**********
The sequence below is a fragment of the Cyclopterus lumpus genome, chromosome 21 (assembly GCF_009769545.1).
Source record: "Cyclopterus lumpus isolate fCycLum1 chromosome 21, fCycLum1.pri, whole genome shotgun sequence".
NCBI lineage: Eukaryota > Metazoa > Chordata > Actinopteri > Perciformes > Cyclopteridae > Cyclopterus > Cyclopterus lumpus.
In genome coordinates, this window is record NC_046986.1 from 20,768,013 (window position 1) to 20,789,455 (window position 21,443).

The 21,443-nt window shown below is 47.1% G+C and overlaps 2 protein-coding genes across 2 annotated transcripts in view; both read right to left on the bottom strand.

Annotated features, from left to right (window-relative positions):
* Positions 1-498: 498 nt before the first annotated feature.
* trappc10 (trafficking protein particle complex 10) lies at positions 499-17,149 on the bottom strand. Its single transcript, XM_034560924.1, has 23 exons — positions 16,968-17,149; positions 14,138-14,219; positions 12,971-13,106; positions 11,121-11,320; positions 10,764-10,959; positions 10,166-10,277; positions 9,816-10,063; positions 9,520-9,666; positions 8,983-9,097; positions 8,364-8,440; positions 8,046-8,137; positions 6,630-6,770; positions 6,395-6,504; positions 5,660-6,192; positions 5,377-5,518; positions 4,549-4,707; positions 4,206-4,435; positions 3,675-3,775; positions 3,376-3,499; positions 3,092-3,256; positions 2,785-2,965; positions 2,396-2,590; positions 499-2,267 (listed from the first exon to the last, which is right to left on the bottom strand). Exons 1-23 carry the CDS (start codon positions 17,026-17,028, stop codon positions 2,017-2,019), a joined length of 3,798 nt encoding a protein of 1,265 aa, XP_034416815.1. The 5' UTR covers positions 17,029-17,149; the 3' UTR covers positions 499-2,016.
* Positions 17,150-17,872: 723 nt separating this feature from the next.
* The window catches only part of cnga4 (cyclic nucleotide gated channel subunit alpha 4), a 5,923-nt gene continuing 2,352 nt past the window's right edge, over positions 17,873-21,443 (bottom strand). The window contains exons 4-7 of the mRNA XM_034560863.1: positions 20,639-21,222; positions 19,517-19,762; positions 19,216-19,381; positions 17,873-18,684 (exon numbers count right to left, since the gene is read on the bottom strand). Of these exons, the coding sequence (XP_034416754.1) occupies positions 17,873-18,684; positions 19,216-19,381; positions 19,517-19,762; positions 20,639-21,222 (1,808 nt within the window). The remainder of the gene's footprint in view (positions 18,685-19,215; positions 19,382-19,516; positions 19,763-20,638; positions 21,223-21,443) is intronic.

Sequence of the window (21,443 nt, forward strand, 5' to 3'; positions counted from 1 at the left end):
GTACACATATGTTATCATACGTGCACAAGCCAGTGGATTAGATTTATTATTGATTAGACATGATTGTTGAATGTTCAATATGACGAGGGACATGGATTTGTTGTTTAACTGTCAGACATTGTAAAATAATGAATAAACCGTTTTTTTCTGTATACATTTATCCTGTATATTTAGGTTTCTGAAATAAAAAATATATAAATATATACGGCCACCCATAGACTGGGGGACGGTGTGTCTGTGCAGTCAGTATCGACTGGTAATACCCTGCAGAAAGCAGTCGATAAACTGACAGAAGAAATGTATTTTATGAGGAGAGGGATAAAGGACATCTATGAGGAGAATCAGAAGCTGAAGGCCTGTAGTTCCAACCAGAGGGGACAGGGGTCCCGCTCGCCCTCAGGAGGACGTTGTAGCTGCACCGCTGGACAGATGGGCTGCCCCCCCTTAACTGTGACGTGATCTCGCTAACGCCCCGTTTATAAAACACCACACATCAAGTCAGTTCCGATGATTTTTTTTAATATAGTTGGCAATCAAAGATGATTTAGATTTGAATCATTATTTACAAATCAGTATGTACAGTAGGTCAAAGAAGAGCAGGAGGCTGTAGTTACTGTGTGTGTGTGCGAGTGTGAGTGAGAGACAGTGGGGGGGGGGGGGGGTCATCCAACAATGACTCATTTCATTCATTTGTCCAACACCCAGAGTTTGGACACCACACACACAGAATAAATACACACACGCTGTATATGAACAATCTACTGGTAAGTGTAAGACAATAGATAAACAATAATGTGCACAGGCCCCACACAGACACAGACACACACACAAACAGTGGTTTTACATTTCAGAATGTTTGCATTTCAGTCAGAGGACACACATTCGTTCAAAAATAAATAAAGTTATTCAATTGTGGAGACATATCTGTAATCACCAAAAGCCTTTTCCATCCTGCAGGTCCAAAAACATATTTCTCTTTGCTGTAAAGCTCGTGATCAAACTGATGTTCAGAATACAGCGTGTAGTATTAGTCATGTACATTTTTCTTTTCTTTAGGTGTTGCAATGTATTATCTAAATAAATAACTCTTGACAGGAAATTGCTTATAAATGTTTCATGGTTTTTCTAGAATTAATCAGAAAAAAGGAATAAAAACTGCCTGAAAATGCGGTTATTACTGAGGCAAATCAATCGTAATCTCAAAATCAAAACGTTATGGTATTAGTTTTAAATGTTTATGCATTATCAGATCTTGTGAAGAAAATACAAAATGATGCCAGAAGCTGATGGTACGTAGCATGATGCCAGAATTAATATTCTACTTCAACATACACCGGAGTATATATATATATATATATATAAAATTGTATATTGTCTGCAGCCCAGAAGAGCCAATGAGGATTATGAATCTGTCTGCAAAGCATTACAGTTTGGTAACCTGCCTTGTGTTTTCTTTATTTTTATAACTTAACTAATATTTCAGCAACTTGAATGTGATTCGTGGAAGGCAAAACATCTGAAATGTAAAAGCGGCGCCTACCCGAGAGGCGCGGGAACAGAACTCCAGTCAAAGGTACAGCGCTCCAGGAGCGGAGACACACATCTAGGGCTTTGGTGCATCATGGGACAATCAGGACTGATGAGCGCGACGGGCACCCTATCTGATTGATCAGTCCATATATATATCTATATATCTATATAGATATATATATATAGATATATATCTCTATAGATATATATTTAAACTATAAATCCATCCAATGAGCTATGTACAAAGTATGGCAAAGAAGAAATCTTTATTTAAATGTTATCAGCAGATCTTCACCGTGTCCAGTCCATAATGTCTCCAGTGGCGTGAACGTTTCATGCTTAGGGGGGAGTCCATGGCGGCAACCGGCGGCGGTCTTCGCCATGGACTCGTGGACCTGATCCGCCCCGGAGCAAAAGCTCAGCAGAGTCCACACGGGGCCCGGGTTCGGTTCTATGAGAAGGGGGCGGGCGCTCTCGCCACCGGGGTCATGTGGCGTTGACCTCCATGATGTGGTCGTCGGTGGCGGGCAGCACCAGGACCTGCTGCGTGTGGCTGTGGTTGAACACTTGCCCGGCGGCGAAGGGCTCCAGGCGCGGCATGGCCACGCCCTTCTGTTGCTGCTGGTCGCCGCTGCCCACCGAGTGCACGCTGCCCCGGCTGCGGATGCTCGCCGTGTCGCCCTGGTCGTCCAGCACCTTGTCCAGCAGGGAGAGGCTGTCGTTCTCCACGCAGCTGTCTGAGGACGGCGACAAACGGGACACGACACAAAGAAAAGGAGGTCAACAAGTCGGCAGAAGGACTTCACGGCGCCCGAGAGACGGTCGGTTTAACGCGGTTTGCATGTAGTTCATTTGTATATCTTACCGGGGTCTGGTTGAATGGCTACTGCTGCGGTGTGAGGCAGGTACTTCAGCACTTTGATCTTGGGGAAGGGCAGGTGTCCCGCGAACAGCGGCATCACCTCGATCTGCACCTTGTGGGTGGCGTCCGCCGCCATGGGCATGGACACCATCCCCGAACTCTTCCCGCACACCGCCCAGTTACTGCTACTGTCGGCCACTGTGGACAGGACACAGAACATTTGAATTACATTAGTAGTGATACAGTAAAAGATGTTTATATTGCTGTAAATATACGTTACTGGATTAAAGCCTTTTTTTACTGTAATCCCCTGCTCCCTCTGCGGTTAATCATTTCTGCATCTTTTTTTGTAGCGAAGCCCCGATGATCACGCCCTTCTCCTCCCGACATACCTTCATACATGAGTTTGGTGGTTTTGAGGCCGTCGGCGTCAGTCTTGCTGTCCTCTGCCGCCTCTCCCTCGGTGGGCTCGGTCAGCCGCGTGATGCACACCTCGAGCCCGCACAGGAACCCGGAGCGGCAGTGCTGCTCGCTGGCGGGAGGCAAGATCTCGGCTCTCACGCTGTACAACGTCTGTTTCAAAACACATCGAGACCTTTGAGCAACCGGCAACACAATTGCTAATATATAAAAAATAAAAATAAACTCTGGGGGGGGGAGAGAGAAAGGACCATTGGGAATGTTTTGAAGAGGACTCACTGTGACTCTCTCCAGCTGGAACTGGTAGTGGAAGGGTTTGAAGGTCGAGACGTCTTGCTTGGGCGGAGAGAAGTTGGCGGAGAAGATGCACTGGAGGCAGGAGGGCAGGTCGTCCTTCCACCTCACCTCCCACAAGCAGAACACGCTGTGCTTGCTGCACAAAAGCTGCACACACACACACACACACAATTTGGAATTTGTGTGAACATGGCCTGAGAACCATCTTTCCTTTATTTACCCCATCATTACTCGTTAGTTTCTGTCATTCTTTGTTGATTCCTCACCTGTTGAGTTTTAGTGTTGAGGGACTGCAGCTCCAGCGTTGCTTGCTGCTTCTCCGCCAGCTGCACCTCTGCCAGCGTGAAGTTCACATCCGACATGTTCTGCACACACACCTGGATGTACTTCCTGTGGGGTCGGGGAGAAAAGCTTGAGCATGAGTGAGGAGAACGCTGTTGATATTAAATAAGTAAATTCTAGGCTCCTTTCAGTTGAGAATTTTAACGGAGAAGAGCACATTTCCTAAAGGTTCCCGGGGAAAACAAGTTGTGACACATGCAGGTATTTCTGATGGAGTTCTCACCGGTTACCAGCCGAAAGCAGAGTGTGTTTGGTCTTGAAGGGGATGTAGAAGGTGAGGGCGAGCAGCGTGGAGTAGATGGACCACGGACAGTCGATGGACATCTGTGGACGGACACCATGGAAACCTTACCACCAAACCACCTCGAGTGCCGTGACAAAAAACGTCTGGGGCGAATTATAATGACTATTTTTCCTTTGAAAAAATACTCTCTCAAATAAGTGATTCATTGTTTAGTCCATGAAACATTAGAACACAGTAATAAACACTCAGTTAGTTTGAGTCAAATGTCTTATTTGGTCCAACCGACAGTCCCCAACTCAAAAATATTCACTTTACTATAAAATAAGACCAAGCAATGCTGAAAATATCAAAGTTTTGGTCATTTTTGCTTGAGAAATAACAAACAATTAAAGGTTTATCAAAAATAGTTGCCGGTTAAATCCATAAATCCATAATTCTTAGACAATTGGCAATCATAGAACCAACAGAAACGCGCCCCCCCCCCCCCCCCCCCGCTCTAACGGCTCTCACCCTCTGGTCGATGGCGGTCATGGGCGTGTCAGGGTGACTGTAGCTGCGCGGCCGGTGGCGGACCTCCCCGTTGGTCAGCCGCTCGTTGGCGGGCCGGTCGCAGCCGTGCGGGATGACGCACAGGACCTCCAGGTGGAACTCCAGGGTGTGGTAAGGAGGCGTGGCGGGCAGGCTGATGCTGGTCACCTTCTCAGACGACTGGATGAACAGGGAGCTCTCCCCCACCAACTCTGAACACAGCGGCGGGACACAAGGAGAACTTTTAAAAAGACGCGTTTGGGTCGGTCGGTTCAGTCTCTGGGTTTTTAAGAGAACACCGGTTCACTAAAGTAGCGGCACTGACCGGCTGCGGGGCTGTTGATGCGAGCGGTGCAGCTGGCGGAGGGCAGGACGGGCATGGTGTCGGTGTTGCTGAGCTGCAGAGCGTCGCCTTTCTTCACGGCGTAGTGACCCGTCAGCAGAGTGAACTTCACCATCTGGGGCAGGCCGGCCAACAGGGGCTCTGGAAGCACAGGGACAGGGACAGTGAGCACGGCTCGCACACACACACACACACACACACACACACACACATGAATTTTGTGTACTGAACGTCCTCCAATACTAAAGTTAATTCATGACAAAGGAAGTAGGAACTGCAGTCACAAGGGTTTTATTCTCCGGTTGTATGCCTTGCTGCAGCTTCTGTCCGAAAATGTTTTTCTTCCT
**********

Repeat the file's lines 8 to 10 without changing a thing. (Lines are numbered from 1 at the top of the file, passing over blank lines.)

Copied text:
* trappc10 (trafficking protein particle complex 10) lies at positions 499-17,149 on the bottom strand. Its single transcript, XM_034560924.1, has 23 exons — positions 16,968-17,149; positions 14,138-14,219; positions 12,971-13,106; positions 11,121-11,320; positions 10,764-10,959; positions 10,166-10,277; positions 9,816-10,063; positions 9,520-9,666; positions 8,983-9,097; positions 8,364-8,440; positions 8,046-8,137; positions 6,630-6,770; positions 6,395-6,504; positions 5,660-6,192; positions 5,377-5,518; positions 4,549-4,707; positions 4,206-4,435; positions 3,675-3,775; positions 3,376-3,499; positions 3,092-3,256; positions 2,785-2,965; positions 2,396-2,590; positions 499-2,267 (listed from the first exon to the last, which is right to left on the bottom strand). Exons 1-23 carry the CDS (start codon positions 17,026-17,028, stop codon positions 2,017-2,019), a joined length of 3,798 nt encoding a protein of 1,265 aa, XP_034416815.1. The 5' UTR covers positions 17,029-17,149; the 3' UTR covers positions 499-2,016.
* Positions 17,150-17,872: 723 nt separating this feature from the next.
* The window catches only part of cnga4 (cyclic nucleotide gated channel subunit alpha 4), a 5,923-nt gene continuing 2,352 nt past the window's right edge, over positions 17,873-21,443 (bottom strand). The window contains exons 4-7 of the mRNA XM_034560863.1: positions 20,639-21,222; positions 19,517-19,762; positions 19,216-19,381; positions 17,873-18,684 (exon numbers count right to left, since the gene is read on the bottom strand). Of these exons, the coding sequence (XP_034416754.1) occupies positions 17,873-18,684; positions 19,216-19,381; positions 19,517-19,762; positions 20,639-21,222 (1,808 nt within the window). The remainder of the gene's footprint in view (positions 18,685-19,215; positions 19,382-19,516; positions 19,763-20,638; positions 21,223-21,443) is intronic.